Article

Journal of Digital Imaging

, Volume 17, Issue 4, pp 253-257

Internet Consultations from a Remote Pacific Island: Impact of Digitized Radiologic Images on Referral Decisions

  • Jinha M. ParkAffiliated withDepartment of Radiology, Tripler Army Medical CenterPresent address: Department of Radiology, UCLA Medical Center
  • , Lynne RuessAffiliated withDepartment of Radiology, Tripler Army Medical CenterDepartment of Radiology and Radiological Sciences, Uniformed Services University of the Health SciencesDepartment of Pediatrics, Uniformed Services University of the Health SciencesDepartment of Radiology, Tripler Army Medical Center Email author 
  • , Stephen C. O’ConnorAffiliated withDepartment of Radiology, Tripler Army Medical CenterPresent address: Department of Radiology, Baystate Medical Center
  • , Faheem HussainAffiliated withDepartment of Radiology, Tripler Army Medical CenterPresent address:Department of Radiology, Bldg 4-2817, Womack Army Med Center
  • , David Y. OshiroAffiliated withInformation Management Division, Tripler Army Medical Center
  • , Donald A. PersonAffiliated withDepartments of Clinical Investigation and Pediatrics, Tripler Army Medical CenterDepartment of Pediatrics, Uniformed Services University of the Health Sciences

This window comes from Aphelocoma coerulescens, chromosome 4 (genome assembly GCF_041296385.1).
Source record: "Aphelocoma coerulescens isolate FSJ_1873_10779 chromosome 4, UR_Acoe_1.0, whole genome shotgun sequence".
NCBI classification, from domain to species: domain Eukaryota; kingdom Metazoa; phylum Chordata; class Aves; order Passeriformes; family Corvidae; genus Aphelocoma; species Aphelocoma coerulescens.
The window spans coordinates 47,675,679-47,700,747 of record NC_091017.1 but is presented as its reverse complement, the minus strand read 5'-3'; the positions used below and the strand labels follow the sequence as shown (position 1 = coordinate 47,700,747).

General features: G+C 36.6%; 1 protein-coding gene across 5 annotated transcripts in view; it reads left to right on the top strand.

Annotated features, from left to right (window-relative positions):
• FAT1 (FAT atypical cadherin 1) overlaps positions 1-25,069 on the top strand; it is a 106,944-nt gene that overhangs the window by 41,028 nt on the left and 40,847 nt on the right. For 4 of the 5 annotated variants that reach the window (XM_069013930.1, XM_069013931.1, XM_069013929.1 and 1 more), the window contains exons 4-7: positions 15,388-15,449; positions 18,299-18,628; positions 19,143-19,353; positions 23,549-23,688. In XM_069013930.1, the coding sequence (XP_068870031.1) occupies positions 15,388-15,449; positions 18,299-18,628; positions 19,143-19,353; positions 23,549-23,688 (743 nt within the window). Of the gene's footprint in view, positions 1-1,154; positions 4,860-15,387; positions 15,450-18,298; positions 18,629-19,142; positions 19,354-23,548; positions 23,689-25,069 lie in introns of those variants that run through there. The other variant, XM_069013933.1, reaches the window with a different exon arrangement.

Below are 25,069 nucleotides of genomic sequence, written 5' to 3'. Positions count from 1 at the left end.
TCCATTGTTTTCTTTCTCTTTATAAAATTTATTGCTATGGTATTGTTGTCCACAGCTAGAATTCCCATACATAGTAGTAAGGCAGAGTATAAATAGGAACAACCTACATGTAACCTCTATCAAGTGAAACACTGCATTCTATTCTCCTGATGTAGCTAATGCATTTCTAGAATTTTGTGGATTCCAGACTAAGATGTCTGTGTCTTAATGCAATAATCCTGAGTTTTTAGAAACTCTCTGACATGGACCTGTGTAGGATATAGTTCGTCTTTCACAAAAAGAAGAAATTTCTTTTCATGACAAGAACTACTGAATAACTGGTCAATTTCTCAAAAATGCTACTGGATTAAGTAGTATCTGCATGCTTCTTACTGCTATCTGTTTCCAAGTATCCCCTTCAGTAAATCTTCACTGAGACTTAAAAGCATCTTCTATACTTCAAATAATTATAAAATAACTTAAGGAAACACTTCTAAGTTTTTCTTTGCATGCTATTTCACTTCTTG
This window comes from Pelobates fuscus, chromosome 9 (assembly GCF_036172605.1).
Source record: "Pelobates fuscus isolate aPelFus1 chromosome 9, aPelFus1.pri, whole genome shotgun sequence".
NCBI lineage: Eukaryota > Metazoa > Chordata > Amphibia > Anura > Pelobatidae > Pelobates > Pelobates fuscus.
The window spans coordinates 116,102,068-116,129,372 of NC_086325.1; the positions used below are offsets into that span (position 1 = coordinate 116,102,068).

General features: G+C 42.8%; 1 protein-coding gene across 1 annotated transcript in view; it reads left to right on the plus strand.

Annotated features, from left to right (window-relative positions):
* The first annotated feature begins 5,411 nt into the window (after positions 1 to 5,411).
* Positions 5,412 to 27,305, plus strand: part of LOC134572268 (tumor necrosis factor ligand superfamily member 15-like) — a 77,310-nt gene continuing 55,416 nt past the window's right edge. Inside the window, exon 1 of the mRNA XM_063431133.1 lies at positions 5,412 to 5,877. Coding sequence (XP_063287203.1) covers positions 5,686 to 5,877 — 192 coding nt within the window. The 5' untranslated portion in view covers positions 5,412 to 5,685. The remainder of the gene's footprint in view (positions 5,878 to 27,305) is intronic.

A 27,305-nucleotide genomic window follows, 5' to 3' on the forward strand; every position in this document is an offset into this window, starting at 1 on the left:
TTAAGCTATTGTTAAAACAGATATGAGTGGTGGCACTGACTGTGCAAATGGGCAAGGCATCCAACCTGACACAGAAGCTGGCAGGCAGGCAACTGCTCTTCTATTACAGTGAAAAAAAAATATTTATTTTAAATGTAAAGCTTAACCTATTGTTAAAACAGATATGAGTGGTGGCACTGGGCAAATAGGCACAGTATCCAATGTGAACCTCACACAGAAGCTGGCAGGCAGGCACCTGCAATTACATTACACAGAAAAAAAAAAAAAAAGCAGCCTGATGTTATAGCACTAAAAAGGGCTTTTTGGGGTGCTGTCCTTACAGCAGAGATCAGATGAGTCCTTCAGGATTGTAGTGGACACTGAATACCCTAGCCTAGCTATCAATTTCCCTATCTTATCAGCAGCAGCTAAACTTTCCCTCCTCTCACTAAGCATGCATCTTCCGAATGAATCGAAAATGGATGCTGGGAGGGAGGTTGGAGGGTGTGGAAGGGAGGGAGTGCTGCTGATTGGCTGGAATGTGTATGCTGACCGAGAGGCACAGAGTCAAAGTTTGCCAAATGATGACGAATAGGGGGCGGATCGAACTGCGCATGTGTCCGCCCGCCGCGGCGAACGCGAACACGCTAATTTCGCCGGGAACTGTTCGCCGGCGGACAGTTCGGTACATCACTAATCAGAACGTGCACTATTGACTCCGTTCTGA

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Abstract

A study was carried out to determine whether digitized radiologic images added valuable information to Internet consultations from a remote Pacific Island. Chuuk State Hospital (Federated States of Micronesia) has limited film screen radiology, minimal ultrasound capability, and no radiologist. Providers initiate Web-based referrals for consultation or patient transfer. Digitized images (via low-cost digital camera or flatbed scanner) were uploaded to a Web site. Images were assessed for impact on referral decisions. A radiologist scored image quality and confidence (scale: 1–7). Of 97 referrals with images that were reviewed, 74 (76%) image sets were abnormal, 20 (20%) were normal, and 3 (4%) were indeterminate. Median scores were 4 for image quality and 5 for diagnostic confidence. In most cases with abnormal radiology (52/74, 70%), images were considered valuable. Radiologic images digitized with a low-cost camera or flatbed scanner provided valuable information for decision making in an Internet-based consultation and referral process from a remote, impoverished Pacific Island jurisdiction, despite relatively low image quality.

Keywords

Telemedicine teleradiology internet communications PACS image capture.